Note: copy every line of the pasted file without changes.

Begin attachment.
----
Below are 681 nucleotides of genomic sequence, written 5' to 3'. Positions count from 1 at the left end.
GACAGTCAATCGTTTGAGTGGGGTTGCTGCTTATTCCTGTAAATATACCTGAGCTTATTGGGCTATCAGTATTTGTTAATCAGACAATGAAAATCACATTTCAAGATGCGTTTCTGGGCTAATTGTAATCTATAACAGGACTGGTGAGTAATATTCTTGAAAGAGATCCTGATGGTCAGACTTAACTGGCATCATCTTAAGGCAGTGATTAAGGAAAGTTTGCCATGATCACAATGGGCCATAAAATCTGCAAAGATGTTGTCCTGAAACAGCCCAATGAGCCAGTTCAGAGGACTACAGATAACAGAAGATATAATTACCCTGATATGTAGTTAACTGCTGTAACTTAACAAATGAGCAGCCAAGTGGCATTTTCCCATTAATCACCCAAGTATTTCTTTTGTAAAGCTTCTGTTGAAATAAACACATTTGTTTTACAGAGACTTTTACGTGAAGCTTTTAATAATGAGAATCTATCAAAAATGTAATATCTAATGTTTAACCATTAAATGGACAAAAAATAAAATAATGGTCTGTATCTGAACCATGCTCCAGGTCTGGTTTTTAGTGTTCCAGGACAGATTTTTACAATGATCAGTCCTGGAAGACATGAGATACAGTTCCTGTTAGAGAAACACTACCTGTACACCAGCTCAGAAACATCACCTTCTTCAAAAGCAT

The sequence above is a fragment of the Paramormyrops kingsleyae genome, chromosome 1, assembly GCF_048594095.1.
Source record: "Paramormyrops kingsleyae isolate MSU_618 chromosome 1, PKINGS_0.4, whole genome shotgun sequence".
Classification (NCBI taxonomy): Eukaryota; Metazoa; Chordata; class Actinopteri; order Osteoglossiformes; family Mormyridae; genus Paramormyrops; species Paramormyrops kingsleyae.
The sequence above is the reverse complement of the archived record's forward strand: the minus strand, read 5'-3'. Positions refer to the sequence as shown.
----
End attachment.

Below are 681 nucleotides of genomic sequence, written 5' to 3'. Positions count from 1 at the left end.
GACAGTCAATCGTTTGAGTGGGGTTGCTGCTTATTCCTGTAAATATACCTGAGCTTATTGGGCTATCAGTATTTGTTAATCAGACAATGAAAATCACATTTCAAGATGCGTTTCTGGGCTAATTGTAATCTATAACAGGACTGGTGAGTAATATTCTTGAAAGAGATCCTGATGGTCAGACTTAACTGGCATCATCTTAAGGCAGTGATTAAGGAAAGTTTGCCATGATCACAATGGGCCATAAAATCTGCAAAGATGTTGTCCTGAAACAGCCCAATGAGCCAGTTCAGAGGACTACAGATAACAGAAGATATAATTACCCTGATATGTAGTTAACTGCTGTAACTTAACAAATGAGCAGCCAAGTGGCATTTTCCCATTAATCACCCAAGTATTTCTTTTGTAAAGCTTCTGTTGAAATAAACACATTTGTTTTACAGAGACTTTTACGTGAAGCTTTTAATAATGAGAATCTATCAAAAATGTAATATCTAATGTTTAACCATTAAATGGACAAAAAATAAAATAATGGTCTGTATCTGAACCATGCTCCAGGTCTGGTTTTTAGTGTTCCAGGACAGATTTTTACAATGATCAGTCCTGGAAGACATGAGATACAGTTCCTGTTAGAGAAACACTACCTGTACACCAGCTCAGAAACATCACCTTCTTCAAAAGCAT

The sequence above is a fragment of the Paramormyrops kingsleyae genome, chromosome 1, assembly GCF_048594095.1.
Source record: "Paramormyrops kingsleyae isolate MSU_618 chromosome 1, PKINGS_0.4, whole genome shotgun sequence".
Classification (NCBI taxonomy): Eukaryota; Metazoa; Chordata; class Actinopteri; order Osteoglossiformes; family Mormyridae; genus Paramormyrops; species Paramormyrops kingsleyae.
The sequence above is the reverse complement of the archived record's forward strand: the minus strand, read 5'-3'. Positions refer to the sequence as shown.